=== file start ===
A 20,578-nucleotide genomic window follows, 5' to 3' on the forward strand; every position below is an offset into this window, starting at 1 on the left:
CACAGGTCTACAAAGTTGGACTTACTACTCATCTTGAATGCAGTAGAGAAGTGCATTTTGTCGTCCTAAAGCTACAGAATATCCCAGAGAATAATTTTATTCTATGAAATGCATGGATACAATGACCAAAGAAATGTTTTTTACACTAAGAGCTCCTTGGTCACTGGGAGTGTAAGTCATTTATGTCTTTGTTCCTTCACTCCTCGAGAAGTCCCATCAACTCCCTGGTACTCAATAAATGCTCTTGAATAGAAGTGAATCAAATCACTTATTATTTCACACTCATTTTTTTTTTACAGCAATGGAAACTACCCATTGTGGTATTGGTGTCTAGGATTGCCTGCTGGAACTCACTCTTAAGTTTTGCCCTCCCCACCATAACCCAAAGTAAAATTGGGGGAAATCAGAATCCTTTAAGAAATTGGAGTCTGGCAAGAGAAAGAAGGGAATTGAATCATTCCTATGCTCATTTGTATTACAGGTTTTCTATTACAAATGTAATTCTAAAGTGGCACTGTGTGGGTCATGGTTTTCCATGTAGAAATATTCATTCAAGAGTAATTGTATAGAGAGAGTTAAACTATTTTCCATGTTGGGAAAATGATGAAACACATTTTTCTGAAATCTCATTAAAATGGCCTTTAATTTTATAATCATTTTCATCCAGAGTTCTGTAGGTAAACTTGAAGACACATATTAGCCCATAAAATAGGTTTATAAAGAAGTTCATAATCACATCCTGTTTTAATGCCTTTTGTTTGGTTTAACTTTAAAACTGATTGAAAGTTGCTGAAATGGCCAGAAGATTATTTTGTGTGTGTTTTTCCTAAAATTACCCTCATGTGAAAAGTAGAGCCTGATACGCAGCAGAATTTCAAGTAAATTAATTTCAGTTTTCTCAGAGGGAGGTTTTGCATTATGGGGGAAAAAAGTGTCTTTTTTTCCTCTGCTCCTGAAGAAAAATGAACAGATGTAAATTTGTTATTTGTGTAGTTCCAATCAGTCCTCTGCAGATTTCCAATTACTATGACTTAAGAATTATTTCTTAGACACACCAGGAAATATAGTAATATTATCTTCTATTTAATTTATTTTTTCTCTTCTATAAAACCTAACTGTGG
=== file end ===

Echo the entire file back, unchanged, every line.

A 20,578-nucleotide genomic window follows, 5' to 3' on the forward strand; every position below is an offset into this window, starting at 1 on the left:
CACAGGTCTACAAAGTTGGACTTACTACTCATCTTGAATGCAGTAGAGAAGTGCATTTTGTCGTCCTAAAGCTACAGAATATCCCAGAGAATAATTTTATTCTATGAAATGCATGGATACAATGACCAAAGAAATGTTTTTTACACTAAGAGCTCCTTGGTCACTGGGAGTGTAAGTCATTTATGTCTTTGTTCCTTCACTCCTCGAGAAGTCCCATCAACTCCCTGGTACTCAATAAATGCTCTTGAATAGAAGTGAATCAAATCACTTATTATTTCACACTCATTTTTTTTTTACAGCAATGGAAACTACCCATTGTGGTATTGGTGTCTAGGATTGCCTGCTGGAACTCACTCTTAAGTTTTGCCCTCCCCACCATAACCCAAAGTAAAATTGGGGGAAATCAGAATCCTTTAAGAAATTGGAGTCTGGCAAGAGAAAGAAGGGAATTGAATCATTCCTATGCTCATTTGTATTACAGGTTTTCTATTACAAATGTAATTCTAAAGTGGCACTGTGTGGGTCATGGTTTTCCATGTAGAAATATTCATTCAAGAGTAATTGTATAGAGAGAGTTAAACTATTTTCCATGTTGGGAAAATGATGAAACACATTTTTCTGAAATCTCATTAAAATGGCCTTTAATTTTATAATCATTTTCATCCAGAGTTCTGTAGGTAAACTTGAAGACACATATTAGCCCATAAAATAGGTTTATAAAGAAGTTCATAATCACATCCTGTTTTAATGCCTTTTGTTTGGTTTAACTTTAAAACTGATTGAAAGTTGCTGAAATGGCCAGAAGATTATTTTGTGTGTGTTTTTCCTAAAATTACCCTCATGTGAAAAGTAGAGCCTGATACGCAGCAGAATTTCAAGTAAATTAATTTCAGTTTTCTCAGAGGGAGGTTTTGCATTATGGGGGAAAAAAGTGTCTTTTTTTCCTCTGCTCCTGAAGAAAAATGAACAGATGTAAATTTGTTATTTGTGTAGTTCCAATCAGTCCTCTGCAGATTTCCAATTACTATGACTTAAGAATTATTTCTTAGACACACCAGGAAATATAGTAATATTATCTTCTATTTAATTTATTTTTTCTCTTCTATAAAACCTAACTGTGG